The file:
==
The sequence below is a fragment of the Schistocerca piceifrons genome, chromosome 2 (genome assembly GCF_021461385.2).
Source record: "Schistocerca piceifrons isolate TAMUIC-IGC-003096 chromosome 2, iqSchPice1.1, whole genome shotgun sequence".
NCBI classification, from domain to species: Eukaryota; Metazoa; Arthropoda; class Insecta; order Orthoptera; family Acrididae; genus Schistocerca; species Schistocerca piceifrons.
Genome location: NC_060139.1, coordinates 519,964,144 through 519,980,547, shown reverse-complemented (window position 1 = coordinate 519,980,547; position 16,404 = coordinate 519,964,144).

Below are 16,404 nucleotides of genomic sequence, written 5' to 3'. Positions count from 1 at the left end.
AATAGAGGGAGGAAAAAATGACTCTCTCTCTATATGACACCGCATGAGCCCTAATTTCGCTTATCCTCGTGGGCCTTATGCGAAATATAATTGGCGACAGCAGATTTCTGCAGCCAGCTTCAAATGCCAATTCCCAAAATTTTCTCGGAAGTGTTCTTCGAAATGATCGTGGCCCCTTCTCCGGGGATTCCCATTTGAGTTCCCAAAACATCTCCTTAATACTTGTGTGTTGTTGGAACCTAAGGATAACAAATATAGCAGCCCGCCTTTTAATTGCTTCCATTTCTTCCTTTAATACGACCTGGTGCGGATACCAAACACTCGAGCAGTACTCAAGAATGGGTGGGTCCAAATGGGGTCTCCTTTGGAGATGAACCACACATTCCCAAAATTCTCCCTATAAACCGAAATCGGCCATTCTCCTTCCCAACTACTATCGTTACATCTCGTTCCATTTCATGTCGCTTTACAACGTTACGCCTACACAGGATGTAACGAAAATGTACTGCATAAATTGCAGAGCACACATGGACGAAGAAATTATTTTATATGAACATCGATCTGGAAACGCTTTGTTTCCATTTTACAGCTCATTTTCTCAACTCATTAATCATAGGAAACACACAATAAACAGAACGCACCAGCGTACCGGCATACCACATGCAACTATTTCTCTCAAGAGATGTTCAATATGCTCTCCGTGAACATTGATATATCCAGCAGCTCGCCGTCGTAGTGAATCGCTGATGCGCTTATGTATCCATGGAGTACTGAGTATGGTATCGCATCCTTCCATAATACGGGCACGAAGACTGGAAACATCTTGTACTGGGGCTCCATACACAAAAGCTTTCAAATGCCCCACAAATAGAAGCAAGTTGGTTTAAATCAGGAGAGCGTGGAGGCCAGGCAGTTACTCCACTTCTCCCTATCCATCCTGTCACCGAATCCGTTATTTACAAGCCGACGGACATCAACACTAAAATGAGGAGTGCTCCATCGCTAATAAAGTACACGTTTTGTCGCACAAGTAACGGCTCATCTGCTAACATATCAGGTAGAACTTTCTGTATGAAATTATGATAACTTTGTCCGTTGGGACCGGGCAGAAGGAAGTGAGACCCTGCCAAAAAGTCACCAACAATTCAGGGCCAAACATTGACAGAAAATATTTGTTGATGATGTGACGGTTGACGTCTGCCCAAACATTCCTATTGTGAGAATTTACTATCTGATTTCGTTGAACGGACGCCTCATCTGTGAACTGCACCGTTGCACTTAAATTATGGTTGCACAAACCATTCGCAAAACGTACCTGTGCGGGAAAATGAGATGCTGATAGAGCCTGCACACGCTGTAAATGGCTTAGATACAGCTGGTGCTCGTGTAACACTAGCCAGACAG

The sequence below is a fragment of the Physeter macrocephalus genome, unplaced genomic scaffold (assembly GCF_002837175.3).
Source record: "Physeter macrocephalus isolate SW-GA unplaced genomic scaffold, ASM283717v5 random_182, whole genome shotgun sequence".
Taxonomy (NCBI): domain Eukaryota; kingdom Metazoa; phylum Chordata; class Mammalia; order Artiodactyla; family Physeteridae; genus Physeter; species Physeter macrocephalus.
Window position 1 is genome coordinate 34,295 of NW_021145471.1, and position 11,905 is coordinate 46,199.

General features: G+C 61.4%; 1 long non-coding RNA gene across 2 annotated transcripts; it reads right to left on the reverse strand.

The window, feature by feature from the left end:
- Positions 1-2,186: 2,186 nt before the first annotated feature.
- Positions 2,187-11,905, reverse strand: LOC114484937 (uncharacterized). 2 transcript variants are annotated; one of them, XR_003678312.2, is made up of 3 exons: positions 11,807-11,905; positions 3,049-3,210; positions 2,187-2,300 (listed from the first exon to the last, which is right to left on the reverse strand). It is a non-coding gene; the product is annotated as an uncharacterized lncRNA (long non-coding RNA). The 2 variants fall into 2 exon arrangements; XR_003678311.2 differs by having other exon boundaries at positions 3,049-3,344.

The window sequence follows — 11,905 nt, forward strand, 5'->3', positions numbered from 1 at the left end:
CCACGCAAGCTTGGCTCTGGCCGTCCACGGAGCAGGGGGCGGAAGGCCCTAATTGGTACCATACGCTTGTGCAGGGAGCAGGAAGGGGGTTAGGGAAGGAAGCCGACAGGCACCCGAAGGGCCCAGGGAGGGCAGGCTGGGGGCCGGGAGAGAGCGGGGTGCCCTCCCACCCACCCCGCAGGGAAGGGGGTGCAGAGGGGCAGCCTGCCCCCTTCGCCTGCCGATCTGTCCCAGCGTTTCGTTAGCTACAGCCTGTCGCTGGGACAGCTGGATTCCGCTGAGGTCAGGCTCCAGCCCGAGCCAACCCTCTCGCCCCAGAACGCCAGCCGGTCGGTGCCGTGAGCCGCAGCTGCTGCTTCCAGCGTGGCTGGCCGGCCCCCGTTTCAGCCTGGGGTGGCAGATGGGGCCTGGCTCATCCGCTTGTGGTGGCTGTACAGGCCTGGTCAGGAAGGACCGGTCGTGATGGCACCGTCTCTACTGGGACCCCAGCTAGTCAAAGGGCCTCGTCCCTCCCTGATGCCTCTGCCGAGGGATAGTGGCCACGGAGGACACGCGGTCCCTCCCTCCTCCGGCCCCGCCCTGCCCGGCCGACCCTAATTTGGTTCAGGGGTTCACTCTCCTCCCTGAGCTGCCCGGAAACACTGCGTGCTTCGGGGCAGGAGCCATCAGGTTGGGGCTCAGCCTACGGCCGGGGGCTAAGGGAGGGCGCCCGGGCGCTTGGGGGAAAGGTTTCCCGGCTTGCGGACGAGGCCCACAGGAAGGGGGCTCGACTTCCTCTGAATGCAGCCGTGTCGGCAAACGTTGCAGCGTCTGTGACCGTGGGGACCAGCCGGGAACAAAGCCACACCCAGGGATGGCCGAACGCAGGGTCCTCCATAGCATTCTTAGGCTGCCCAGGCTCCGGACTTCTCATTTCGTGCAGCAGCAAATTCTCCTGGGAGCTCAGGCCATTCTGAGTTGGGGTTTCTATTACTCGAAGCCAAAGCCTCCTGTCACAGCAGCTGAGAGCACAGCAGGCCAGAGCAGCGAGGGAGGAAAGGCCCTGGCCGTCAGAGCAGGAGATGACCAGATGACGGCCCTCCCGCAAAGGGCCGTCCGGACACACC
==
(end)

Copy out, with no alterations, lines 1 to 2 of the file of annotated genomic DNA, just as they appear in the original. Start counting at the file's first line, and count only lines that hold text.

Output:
The sequence below is a fragment of the Schistocerca piceifrons genome, chromosome 2 (genome assembly GCF_021461385.2).
Source record: "Schistocerca piceifrons isolate TAMUIC-IGC-003096 chromosome 2, iqSchPice1.1, whole genome shotgun sequence".